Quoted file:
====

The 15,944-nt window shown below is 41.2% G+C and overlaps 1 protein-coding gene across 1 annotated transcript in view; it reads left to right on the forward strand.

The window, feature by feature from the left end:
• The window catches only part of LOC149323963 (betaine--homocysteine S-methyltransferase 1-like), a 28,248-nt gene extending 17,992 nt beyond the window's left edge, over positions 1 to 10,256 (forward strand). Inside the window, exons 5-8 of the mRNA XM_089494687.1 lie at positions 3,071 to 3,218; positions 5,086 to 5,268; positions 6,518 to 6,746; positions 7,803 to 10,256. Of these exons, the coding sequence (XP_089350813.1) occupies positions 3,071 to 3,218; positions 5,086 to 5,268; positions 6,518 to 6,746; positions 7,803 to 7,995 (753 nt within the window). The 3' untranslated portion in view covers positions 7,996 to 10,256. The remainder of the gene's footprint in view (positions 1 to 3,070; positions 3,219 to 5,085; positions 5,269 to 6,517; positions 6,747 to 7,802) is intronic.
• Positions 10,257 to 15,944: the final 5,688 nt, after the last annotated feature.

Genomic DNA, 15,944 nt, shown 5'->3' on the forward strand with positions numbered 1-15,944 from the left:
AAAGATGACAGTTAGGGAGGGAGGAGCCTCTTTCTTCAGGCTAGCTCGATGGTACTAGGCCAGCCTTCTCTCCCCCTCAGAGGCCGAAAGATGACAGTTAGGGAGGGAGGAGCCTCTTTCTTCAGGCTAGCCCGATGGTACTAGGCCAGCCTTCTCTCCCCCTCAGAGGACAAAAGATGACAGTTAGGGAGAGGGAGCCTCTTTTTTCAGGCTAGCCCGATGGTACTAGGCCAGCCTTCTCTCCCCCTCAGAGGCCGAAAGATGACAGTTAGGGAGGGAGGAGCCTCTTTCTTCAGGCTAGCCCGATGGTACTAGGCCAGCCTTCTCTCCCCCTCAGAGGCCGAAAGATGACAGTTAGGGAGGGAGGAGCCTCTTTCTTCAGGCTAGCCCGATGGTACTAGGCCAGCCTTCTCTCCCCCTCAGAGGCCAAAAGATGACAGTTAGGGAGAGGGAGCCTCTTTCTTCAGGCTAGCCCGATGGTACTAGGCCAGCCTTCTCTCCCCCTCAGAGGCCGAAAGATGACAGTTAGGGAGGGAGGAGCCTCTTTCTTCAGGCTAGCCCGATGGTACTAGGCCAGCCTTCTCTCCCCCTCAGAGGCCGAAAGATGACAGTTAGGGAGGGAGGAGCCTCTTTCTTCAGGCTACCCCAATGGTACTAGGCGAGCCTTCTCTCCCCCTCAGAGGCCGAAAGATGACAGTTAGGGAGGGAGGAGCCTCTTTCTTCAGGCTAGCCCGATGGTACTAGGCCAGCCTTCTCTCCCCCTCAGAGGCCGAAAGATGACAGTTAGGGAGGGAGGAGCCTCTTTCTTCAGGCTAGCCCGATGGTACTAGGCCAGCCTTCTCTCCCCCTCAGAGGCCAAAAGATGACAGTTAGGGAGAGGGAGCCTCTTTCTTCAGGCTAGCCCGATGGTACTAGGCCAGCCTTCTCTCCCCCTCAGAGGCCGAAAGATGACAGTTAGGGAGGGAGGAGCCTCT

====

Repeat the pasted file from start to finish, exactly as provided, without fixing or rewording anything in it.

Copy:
The 15,944-nt window shown below is 41.2% G+C and overlaps 1 protein-coding gene across 1 annotated transcript in view; it reads left to right on the forward strand.

The window, feature by feature from the left end:
• The window catches only part of LOC149323963 (betaine--homocysteine S-methyltransferase 1-like), a 28,248-nt gene extending 17,992 nt beyond the window's left edge, over positions 1 to 10,256 (forward strand). Inside the window, exons 5-8 of the mRNA XM_089494687.1 lie at positions 3,071 to 3,218; positions 5,086 to 5,268; positions 6,518 to 6,746; positions 7,803 to 10,256. Of these exons, the coding sequence (XP_089350813.1) occupies positions 3,071 to 3,218; positions 5,086 to 5,268; positions 6,518 to 6,746; positions 7,803 to 7,995 (753 nt within the window). The 3' untranslated portion in view covers positions 7,996 to 10,256. The remainder of the gene's footprint in view (positions 1 to 3,070; positions 3,219 to 5,085; positions 5,269 to 6,517; positions 6,747 to 7,802) is intronic.
• Positions 10,257 to 15,944: the final 5,688 nt, after the last annotated feature.

Genomic DNA, 15,944 nt, shown 5'->3' on the forward strand with positions numbered 1-15,944 from the left:
AAAGATGACAGTTAGGGAGGGAGGAGCCTCTTTCTTCAGGCTAGCTCGATGGTACTAGGCCAGCCTTCTCTCCCCCTCAGAGGCCGAAAGATGACAGTTAGGGAGGGAGGAGCCTCTTTCTTCAGGCTAGCCCGATGGTACTAGGCCAGCCTTCTCTCCCCCTCAGAGGACAAAAGATGACAGTTAGGGAGAGGGAGCCTCTTTTTTCAGGCTAGCCCGATGGTACTAGGCCAGCCTTCTCTCCCCCTCAGAGGCCGAAAGATGACAGTTAGGGAGGGAGGAGCCTCTTTCTTCAGGCTAGCCCGATGGTACTAGGCCAGCCTTCTCTCCCCCTCAGAGGCCGAAAGATGACAGTTAGGGAGGGAGGAGCCTCTTTCTTCAGGCTAGCCCGATGGTACTAGGCCAGCCTTCTCTCCCCCTCAGAGGCCAAAAGATGACAGTTAGGGAGAGGGAGCCTCTTTCTTCAGGCTAGCCCGATGGTACTAGGCCAGCCTTCTCTCCCCCTCAGAGGCCGAAAGATGACAGTTAGGGAGGGAGGAGCCTCTTTCTTCAGGCTAGCCCGATGGTACTAGGCCAGCCTTCTCTCCCCCTCAGAGGCCGAAAGATGACAGTTAGGGAGGGAGGAGCCTCTTTCTTCAGGCTACCCCAATGGTACTAGGCGAGCCTTCTCTCCCCCTCAGAGGCCGAAAGATGACAGTTAGGGAGGGAGGAGCCTCTTTCTTCAGGCTAGCCCGATGGTACTAGGCCAGCCTTCTCTCCCCCTCAGAGGCCGAAAGATGACAGTTAGGGAGGGAGGAGCCTCTTTCTTCAGGCTAGCCCGATGGTACTAGGCCAGCCTTCTCTCCCCCTCAGAGGCCAAAAGATGACAGTTAGGGAGAGGGAGCCTCTTTCTTCAGGCTAGCCCGATGGTACTAGGCCAGCCTTCTCTCCCCCTCAGAGGCCGAAAGATGACAGTTAGGGAGGGAGGAGCCTCT